Journalism is a field of duty that makes waves — at least it ought to. If it is true it will. Forché makes waves of memories in her poetry so that they cannot be escaped by time. In an article called “Poetry and Power”, John F. Kennedy said, of Robert Frost:
In pursuing his perceptions of reality,
[Frost] sailed against the currents of time.
Is this not what Forché has done with her poetry as well? Has she not delivered us with the reality of “[b]roken bottles… in the walls around the house to / scoop the kneecaps from a man’s legs or cut his hands to lace?” (6,7).
Forché was a poetic re-creationalist and an artist of history (and in Forché’s case, a history not many knew the reality of). I call her a journalist poet, and perhaps Archibald MacLeish explains it best; while delivering a lecture at Northrup Memorial Auditorium in Minneapolis in 1958, he asked:
Does your poem seem to you, as you contemplate it in your imagination, to be “created” in the sense in which we use that word of the events described in the book of Genesis? Is there not rather a selection and ordering in the art of history and in the practice of journalism? (MacLeish 7)
MacLeish answered his own question, pronouncing:
Both are re-creations, different in degree but not different in kind, for the material in each case is our human experience of the world and of ourselves; and not fundamentally different in method or even in purpose since the method of poetry like the method of journalism is selection from the chaotic formlessness of experience, and the purpose of both is the reordering of the fragments selected in a sequence that makes sense. (7-8)
To put it plainly, re-creation — inherent to poetry and journalism — is true as one will ever get at art. And “The Colonel” got there.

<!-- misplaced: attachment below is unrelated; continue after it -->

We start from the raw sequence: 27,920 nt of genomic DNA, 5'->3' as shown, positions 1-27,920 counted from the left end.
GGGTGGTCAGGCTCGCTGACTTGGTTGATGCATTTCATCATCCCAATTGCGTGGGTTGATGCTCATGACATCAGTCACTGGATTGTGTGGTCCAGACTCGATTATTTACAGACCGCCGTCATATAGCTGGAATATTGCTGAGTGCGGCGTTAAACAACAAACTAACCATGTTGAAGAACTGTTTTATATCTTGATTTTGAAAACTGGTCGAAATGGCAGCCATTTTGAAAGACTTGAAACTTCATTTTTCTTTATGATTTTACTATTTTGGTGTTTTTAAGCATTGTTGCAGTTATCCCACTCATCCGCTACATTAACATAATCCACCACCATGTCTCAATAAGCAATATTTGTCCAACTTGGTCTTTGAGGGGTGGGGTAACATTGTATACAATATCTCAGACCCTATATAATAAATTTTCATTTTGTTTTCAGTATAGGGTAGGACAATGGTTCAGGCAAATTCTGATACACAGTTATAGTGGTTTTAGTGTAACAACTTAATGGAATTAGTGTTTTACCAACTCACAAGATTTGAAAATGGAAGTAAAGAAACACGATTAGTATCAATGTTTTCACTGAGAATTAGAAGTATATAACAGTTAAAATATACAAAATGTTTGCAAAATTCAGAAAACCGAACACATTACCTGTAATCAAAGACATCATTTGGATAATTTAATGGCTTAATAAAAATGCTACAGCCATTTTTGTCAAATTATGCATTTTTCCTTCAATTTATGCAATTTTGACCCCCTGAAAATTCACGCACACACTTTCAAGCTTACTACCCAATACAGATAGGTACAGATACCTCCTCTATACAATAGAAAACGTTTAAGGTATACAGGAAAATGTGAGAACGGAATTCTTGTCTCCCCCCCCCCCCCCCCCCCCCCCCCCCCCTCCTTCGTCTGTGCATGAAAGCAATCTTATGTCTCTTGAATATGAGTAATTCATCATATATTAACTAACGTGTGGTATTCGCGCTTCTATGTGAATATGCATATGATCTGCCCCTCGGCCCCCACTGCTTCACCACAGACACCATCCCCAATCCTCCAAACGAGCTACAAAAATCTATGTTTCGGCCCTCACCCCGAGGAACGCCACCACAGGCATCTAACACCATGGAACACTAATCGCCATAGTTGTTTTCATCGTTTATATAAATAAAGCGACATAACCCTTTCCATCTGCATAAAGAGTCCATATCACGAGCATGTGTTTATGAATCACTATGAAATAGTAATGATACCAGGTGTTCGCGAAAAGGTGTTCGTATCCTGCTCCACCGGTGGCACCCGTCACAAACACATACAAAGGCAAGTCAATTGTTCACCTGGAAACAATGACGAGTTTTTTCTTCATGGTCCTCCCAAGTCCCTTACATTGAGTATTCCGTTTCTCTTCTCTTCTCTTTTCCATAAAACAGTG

Darling, Juanita. “The 3R’s of El Salvador’s Civil War: Revolution, Religion and Radio.” Journal of Media and Religion. 7.3 (2008): 132-49.
Forché, Carolyn, ed. Against Forgetting: 20th Century Poetry of Witness. New York: W.W. Norton, 1993. Print.
Forché, Carolyn. The Country Between Us. New York: Harper & Row, 1981. Print.
Forche, Carolyn. “The Road to Reaction in El Salvador.” Vol. 230. The Nation. The Nation Company L.P, 1980. Print.
Gable, Mona. “The Education of Carolyn Forché Writer Recalls Harrowing Experiences in Third World.” Los Angeles Times: 22. Jun 19 1987. ProQuest. Web. 3 June 2015.
Kennedy, John F. Vare, Robert, ed. “Poetry and Power.” The American Idea: The Best of the Atlantic Monthly: 150 Years of Writers and Thinkers Who Shaped Our History. New York: Doubleday, 2007. Print.
Lindo-Fuentes, Héctor, Erik Kristofer Ching, and Rafael Lara Martínez. Remembering a Massacre in El Salvador: The Insurrection of 1932, Roque Dalton, and the Politics of Historical Memory. Albuquerque: University of New Mexico Press, 2007. Print.
MacLeish, Archibald. “Poetry and Journalism.” University of Minnesota Press, 1958. Print
“politic, adj. and n.” OED Online. Oxford University Press, June 2015. Web. 10 June 2015.
Rich, Adrienne. “The Hermit’s Scream.” PMLA 108.5 (1993): 1157-64. Print.
Weinberger, Eliot. “The Country between Us.” Sulfur.6 (1983): 158. ProQuest. Web. 3 June 2015.